BOISE, Idaho – Rep. Elaine Smith (D-Pocatello) has sponsored a bill that would protect first-responders from liability and prosecution for rescuing dogs or cats in cars from extreme weather.
“The Dog and Cat Rescue Act protects not just our most beloved animals, but also our first responders.” Smith said in a statement. “Police, fire, and emergency medical personnel have protections when saving us; they should have those same protections when saving pets who are vulnerable and can’t save themselves.”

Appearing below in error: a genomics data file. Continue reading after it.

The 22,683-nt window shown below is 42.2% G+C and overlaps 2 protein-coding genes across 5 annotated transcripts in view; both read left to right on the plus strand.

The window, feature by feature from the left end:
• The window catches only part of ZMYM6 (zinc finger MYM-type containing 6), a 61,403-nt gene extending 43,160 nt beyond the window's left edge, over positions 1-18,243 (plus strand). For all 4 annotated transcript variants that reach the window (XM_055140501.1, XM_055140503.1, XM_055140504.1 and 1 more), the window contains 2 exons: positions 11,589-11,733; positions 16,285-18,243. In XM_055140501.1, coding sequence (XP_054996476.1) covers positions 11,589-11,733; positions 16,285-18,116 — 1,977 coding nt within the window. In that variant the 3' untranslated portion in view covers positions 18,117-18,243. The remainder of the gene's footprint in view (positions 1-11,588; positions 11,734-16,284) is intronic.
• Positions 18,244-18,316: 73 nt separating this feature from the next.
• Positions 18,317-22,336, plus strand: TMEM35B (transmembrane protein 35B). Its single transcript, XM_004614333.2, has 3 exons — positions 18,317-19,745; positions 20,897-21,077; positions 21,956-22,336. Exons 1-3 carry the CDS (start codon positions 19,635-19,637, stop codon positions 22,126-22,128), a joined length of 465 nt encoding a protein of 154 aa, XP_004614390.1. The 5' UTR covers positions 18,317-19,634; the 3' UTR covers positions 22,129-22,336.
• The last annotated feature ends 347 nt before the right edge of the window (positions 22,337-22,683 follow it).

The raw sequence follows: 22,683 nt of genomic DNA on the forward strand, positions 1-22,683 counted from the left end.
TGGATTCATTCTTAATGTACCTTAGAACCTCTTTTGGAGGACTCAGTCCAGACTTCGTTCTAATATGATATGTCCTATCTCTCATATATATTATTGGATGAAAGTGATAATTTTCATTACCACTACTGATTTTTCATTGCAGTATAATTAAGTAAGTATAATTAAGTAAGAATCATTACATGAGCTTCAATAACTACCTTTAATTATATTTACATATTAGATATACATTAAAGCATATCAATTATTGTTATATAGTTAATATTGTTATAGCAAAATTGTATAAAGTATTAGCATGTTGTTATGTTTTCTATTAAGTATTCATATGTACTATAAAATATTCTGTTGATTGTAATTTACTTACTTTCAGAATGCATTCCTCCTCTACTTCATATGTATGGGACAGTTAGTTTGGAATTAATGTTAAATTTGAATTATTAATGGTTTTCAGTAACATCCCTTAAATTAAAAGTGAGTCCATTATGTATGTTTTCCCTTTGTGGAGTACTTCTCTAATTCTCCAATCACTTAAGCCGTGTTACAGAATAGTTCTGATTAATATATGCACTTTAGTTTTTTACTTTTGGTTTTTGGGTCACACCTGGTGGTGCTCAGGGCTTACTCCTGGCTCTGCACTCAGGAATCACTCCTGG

If the bill is passed, Idaho will be among multiple other states who have similar laws in place. Washington, Nevada, Oregon and 25 others have passed bills that protect animals and the first-responders who save them.
The American Veterinary Medical Association says that in 10 minutes, the temperature inside a car can increase by 20 degrees Fahrenheit. On a 70 degree day, the temperature in a car can raise 40 degrees over the course of an hour, making the vehicle close to 110 degrees. Studies cited by the agency add that cracking a window does not help in these cases. To read more about these studies, click here.
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